Campylobacter jejuni and Campylobacter coli are important bacterial causes of human foodborne illness. Despite several years of reduced antibiotics usage in livestock production in the United Kingdom (UK) and United States (US), a high prevalence of antimicrobial resistance (AMR) persists in . Both countries have instigated genome sequencing-based surveillance programs for , and in this study, we have identified AMR genes in 32,256 C. jejuni and 8,776 C. coli publicly available genome sequences to compare the prevalence and trends of AMR in isolated in the UK and US between 2001 and 2018. AMR markers were detected in 68% of C. coli and 53% of C. jejuni isolates, with 15% of C. coli isolates being multidrug resistant (MDR), compared to only 2% of C. jejuni isolates. The prevalence of aminoglycoside, macrolide, quinolone, and tetracycline resistance remained fairly stable from 2001 to 2018 in both C. jejuni and C. coli, but statistically significant differences were observed between the UK and US. There was a statistically significant higher prevalence of aminoglycoside and tetracycline resistance for US C. coli and C. jejuni isolates and macrolide resistance for US C. coli isolates. In contrast, UK C. coli and C. jejuni isolates showed a significantly higher prevalence of quinolone resistance. Specific multilocus sequence type (MLST) clonal complexes (e.g., ST-353/464) showed >95% quinolone resistance. This large-scale comparison of AMR prevalence has shown that the prevalence of AMR remains stable for in the UK and the US. This suggests that antimicrobial stewardship and restricted antibiotic usage may help contain further expansion of AMR prevalence in but are unlikely to reduce it in the short term.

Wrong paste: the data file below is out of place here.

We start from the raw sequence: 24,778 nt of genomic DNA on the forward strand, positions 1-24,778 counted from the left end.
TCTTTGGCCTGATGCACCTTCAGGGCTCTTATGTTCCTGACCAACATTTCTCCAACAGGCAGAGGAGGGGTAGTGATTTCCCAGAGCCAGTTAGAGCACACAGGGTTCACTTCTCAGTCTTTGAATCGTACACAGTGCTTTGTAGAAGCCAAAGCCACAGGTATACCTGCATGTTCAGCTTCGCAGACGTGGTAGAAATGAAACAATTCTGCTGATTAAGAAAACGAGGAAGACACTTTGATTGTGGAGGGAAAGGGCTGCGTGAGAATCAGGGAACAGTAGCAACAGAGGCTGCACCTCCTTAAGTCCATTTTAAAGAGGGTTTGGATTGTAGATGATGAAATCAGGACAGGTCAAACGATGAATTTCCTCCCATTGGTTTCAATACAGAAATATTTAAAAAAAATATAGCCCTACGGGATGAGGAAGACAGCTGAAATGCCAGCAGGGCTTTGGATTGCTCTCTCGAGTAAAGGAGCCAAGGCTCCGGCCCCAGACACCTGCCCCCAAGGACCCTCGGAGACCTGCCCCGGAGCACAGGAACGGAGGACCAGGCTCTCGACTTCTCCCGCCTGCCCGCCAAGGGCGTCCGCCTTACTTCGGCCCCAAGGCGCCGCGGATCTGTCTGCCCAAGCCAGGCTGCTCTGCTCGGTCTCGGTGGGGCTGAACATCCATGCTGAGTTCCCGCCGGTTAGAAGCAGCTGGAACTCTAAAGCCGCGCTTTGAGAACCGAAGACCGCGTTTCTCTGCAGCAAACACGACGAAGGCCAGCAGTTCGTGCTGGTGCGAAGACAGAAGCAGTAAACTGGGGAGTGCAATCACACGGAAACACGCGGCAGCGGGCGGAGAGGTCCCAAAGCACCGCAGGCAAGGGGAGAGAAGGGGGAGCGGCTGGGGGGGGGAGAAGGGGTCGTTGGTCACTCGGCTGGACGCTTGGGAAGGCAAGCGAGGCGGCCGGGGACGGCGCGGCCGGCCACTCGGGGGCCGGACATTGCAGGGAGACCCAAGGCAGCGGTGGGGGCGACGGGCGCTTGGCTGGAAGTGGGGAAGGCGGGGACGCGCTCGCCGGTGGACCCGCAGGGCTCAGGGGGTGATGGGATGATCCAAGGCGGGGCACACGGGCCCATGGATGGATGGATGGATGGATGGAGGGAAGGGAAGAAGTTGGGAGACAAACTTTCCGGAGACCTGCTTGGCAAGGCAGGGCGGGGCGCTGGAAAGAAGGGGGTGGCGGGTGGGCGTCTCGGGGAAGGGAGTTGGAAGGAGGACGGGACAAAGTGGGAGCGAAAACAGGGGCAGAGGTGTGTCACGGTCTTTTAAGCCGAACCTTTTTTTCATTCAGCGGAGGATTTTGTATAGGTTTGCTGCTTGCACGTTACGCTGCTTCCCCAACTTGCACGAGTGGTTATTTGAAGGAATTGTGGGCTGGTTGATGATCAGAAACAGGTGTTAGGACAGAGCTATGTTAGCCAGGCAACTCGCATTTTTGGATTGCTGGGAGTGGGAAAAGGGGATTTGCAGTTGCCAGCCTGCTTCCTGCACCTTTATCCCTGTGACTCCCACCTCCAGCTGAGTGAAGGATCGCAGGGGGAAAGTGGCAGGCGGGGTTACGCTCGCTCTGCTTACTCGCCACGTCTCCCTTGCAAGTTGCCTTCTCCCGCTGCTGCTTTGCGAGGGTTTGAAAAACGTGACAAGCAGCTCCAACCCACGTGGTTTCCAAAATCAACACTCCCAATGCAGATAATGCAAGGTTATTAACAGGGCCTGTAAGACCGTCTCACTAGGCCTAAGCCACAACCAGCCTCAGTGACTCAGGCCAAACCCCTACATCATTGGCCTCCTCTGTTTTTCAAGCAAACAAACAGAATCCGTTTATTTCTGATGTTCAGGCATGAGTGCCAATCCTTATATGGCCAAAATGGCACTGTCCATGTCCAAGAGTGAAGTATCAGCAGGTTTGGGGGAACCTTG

Schistosomiasis is a parasitic disease acquired through contact with contaminated freshwater. The definitive hosts are terrestrial mammals, including humans, with some Schistosoma species crossing the animal-human boundary through zoonotic transmission. An estimated 12 million people live at risk of zoonotic schistosomiasis caused by Schistosoma japonicum and Schistosoma mekongi, largely in the World Health Organization’s Western Pacific Region and in Indonesia. Mathematical models have played a vital role in our understanding of the biology, transmission, and impact of intervention strategies, however, these have mostly focused on non-zoonotic Schistosoma species. Whilst these non-zoonotic-based models capture some aspects of zoonotic schistosomiasis transmission dynamics, the commonly-used frameworks are yet to adequately capture the complex epi-ecology of multi-host zoonotic transmission. However, overcoming these knowledge gaps goes beyond transmission dynamics modelling. To improve model utility and enhance zoonotic schistosomiasis control programmes, we highlight three pillars that we believe are vital to sustainable interventions at the implementation (community) and policy-level, and discuss the pillars in the context of a One-Health approach, recognising the interconnection between humans, animals and their shared environment. These pillars are: (1) human and animal epi-ecological understanding; (2) economic considerations (such as treatment costs and animal losses); and (3) sociological understanding, including inter- and intra-human and animal interactions. These pillars must be built on a strong foundation of trust, support and commitment of stakeholders and involved institutions.